Crohn’s disease: a patient’s perspective
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As healthcare providers for Crohn’s disease, we assume that we have a good understanding of the disease progression and its symptoms. The aim of this study was to gather information about what patients with Crohn’s disease think are relevant to their symptoms and what helps them cope with this lifelong benign disease.
Materials and methods
A questionnaire was sent to all patients with a diagnosis of Crohn’s disease seen in the Digestive Disease Center in the last 5 years. The returned forms were downloaded into a database and sent for analysis.
Sixty-two percent of respondents were female. One third were between the ages of 35 and 50 years. Seventy percent were married. Thirty-eight percent had a graduate degree, 19% were unemployed. Fifty percent still smoked, half of them less than one pack a day. Sixty-eight percent said that their symptoms affected work, and one fourth changed jobs due to this. Foods worsened symptoms in 60%, with a decrease in symptoms while on low fiber foods and white meats. Lifestyle change worsened symptoms in 66%. A change in the caregiver was not a significant stressor. More than half used Remicade, with one third stating that it was helpful. Eight percent had never used steroids. Alcohol increased symptoms in 40%. Factors that did not cause a significant change were children at any age, pregnancy, menopause, and hormone replacement therapy. Surgery caused half the patients to improve for many years, although one third felt a lowered self-esteem postoperatively.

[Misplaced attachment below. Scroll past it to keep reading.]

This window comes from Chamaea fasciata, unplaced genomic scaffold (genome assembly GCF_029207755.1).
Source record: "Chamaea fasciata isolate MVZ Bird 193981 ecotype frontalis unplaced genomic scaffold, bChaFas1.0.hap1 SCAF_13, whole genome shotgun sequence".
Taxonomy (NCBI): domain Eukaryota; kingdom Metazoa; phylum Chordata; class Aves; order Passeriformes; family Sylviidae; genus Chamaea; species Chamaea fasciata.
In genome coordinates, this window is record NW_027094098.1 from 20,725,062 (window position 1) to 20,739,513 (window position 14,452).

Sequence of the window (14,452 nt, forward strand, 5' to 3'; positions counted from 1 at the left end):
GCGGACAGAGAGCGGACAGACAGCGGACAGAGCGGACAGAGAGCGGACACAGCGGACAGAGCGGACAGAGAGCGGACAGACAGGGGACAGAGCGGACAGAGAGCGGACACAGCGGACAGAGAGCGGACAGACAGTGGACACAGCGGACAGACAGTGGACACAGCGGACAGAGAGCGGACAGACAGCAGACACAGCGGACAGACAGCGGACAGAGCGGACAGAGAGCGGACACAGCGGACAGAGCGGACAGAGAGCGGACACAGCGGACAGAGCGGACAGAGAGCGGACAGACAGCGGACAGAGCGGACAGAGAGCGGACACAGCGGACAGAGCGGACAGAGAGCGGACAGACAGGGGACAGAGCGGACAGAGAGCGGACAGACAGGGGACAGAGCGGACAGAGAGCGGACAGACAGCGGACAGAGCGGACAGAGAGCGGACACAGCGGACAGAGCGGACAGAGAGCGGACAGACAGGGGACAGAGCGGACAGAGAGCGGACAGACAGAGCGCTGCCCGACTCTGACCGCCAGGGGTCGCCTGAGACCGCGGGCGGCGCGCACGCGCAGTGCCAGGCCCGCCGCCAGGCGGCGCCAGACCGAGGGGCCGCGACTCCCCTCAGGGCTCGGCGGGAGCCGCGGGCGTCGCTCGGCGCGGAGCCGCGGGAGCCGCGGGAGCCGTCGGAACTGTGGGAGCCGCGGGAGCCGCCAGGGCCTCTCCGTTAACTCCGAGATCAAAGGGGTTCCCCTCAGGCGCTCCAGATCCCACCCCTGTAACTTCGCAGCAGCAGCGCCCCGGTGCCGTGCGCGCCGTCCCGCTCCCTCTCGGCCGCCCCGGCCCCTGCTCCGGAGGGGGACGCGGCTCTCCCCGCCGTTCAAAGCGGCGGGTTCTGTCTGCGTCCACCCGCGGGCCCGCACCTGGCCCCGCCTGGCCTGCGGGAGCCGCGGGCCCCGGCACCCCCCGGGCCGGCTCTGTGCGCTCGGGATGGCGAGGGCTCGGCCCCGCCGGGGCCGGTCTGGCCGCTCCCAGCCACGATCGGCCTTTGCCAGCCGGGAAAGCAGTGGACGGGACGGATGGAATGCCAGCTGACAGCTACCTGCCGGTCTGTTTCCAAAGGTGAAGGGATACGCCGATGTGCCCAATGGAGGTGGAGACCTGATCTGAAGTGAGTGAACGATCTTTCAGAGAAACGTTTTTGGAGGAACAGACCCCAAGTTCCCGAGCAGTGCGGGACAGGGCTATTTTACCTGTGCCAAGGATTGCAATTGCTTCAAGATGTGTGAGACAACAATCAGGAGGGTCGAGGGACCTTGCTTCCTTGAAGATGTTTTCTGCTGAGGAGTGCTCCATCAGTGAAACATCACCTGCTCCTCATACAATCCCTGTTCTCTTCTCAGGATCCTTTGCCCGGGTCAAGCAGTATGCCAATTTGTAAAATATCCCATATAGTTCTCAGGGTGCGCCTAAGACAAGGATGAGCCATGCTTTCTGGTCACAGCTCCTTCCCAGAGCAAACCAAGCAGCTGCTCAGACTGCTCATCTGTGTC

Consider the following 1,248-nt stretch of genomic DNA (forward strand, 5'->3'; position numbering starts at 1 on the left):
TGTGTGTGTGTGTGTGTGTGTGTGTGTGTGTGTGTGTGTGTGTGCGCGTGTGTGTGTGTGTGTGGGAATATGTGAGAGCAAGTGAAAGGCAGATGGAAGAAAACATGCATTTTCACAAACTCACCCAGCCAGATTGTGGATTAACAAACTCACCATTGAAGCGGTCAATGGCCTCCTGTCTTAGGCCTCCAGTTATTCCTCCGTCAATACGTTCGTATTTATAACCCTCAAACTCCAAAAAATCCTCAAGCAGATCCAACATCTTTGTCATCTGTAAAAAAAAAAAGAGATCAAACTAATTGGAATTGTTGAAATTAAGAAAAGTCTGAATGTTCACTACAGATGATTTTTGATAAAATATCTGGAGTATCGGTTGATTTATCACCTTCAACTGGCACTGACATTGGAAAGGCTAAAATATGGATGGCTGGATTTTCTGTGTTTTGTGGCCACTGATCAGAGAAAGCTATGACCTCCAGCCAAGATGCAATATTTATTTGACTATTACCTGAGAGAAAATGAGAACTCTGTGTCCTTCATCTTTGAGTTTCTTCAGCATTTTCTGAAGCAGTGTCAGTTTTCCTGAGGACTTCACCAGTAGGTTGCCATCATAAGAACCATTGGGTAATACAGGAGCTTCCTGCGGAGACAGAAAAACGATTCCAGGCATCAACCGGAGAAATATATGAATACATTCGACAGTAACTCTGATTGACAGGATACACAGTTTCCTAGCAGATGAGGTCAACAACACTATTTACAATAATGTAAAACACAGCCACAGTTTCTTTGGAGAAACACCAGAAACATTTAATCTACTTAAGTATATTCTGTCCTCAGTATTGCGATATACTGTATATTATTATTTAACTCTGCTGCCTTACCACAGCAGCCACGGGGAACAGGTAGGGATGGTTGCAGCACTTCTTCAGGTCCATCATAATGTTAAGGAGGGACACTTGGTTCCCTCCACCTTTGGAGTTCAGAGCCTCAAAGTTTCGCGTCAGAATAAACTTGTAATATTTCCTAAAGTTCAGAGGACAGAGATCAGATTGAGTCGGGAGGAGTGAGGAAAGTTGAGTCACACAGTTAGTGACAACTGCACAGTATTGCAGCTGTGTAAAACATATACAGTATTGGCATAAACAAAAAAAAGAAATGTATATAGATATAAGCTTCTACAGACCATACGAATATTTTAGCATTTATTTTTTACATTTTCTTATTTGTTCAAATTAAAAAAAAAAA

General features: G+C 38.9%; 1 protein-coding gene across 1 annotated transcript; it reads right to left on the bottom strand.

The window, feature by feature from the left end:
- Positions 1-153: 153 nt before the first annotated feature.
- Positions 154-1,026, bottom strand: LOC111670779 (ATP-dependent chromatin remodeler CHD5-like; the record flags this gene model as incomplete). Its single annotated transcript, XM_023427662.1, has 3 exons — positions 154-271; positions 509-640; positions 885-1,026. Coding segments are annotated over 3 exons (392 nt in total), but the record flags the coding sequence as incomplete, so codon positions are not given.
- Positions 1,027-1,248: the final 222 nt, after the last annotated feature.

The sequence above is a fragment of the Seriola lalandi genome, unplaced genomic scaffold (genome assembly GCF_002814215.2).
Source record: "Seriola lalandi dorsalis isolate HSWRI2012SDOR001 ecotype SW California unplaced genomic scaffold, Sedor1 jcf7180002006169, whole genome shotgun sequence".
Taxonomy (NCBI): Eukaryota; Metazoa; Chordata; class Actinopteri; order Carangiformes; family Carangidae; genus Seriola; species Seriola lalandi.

Patients with Crohn’s disease should be managed in a more comprehensive manner to provide optimal care. Thus, a team approach that includes a dietician and counselor should be considered as an integral part of this team. This will allow patients to have enhanced skills to cope with changes in their symptoms, whether they are due to the disease itself or the changes in their routine.
KeywordsCrohn’ disease Lifestyle Diet Questionnaire Symptoms
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